Support for local farms reciprocates to you through community supported agriculture

By on March 28, 2011

By Chris M. Johnson

As living a healthy lifestyle becomes a more prominent issue among college-aged individuals, the procurement of healthy foods has come to the forefront in a big way. Anyone operating within a busy schedule can easily understand the difficulty involved with consuming healthy foods and eating in a way that fits within their responsibilities and time constraints. Simply put, eating right means that time and convenience does have to be sacrificed. However, eating fresh and delicious food is not a sacrifice that needs to be factored in among these concerns. There is an affordable solution, and that comes in the form of community supported agriculture, or CSA farms.

In a time when buying local goods from Louisville providers is a common and well-publicized issue, the option to buy into CSA farms is among one of the most important ways to support the local economy. The concept is simple and harkens back to the ways of old: The consumer gives the farmer money for the crops he or she has cultivated. Buying food directly from the provider seems logical, right? How we could have ever deviated away from this two-step process seems shocking when juxtaposed with the way we often procure food, which is fast, convenient and unhealthy.

The foods that we have at our immediate disposal are often present strictly for convenience. The addition of foods from local farms gives students a healthier and more responsible option of food procurement.

Supporting CSA farmers is a great shift away from the current trend. For example, Courtney Farms, based out of Bagdad, Ky., offers three different packages that conform to the lifestyles of large families, couples and even single consumers. These three packages range from $410 to $625 for 22 weeks of fresh produce – that’s right, five and a half months of fresh produce. The smallest package boils down to roughly $75 per month of service.

What’s included in this investment? With Courtney Farms’ least expensive package, you’ll receive 22 weeks of spring onions, dill, radishes, snap peas, kale, lettuce, green beans, tomatoes, cantaloupe, zucchini, yellow squash and cucumbers. Not only can you snack on or make healthy meals out of many of these items, but you can also incorporate them into other inexpensive and super classy dishes, such as pasta or Mediterranean fare.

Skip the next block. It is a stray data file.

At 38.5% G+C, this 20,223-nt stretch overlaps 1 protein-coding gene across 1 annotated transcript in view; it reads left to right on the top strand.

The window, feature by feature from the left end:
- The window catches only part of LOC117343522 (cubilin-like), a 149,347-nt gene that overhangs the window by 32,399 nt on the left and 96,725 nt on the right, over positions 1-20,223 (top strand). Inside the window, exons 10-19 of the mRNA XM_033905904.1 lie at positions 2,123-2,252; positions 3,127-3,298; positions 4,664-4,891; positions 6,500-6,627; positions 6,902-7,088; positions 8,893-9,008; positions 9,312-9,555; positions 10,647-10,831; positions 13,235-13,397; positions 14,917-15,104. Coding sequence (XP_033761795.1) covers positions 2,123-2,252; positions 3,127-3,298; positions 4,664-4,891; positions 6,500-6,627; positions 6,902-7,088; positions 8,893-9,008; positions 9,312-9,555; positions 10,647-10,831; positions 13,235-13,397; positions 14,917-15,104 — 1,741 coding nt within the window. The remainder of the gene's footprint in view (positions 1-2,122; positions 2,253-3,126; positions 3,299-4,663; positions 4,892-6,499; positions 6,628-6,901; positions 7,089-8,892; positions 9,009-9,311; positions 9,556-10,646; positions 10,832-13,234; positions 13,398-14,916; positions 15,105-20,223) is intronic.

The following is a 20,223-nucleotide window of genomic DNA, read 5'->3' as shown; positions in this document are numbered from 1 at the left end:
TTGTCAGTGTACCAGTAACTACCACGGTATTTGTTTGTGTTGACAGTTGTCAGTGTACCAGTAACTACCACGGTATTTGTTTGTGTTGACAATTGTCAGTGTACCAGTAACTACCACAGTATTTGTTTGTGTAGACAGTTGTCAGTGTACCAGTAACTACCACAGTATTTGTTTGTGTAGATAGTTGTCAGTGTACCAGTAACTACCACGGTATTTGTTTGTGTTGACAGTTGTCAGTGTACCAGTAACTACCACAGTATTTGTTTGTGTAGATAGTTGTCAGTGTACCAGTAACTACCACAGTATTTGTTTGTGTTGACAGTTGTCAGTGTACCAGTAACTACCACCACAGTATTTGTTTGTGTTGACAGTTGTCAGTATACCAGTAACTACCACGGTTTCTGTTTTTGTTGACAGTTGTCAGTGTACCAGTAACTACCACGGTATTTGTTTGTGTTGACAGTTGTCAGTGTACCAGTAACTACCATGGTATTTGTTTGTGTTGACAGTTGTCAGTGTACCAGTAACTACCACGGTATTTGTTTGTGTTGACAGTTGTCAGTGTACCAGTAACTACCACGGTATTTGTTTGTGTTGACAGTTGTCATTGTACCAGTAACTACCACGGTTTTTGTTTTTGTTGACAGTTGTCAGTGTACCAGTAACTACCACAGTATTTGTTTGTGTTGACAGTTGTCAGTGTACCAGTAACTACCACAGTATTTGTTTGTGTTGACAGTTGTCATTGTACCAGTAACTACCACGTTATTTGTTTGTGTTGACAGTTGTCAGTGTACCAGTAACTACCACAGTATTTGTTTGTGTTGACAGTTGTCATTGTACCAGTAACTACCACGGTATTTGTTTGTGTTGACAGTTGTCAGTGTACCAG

Courtney Farms is just one example of a CSA you can support. If you know of any local farmer, odds are they have a CSA program. There are also farmers’ markets in Louisville at which you can buy fresh goods from a large assortment of Kentucky and southern Indiana growers. Both CSA programs and farmers’ markets will enable you to make healthier decisions when it comes to food, while putting your dollars into the pockets of some very deserving local folks who work very hard to cultivate edible and delicious food.

Or, you can continue to support McDonald’s and the dollar menu. Why shouldn’t you do that? Well, it’s very simple. Fast food cannot possibly provide your body with the nutrients you need to fire on all cylinders. Fresh fruit and vegetables can cover that for you. It’s science. By supporting local farmers, you are covering several great aspects of consumerism. Most notably, you are buying into your own health and you are helping local individuals defeat the big corporations such as Walmart, Target and McDonald’s.

University of Louisville provides a wide array of fast food and food that is simply not that great. Whether you live on campus or not, supporting local farmers is the best and most reliable decision. Putting your hard-earned money into people who work hard to earn theirs is the right idea. CSA farms provide the right tools for us to support them and to support ourselves.

 

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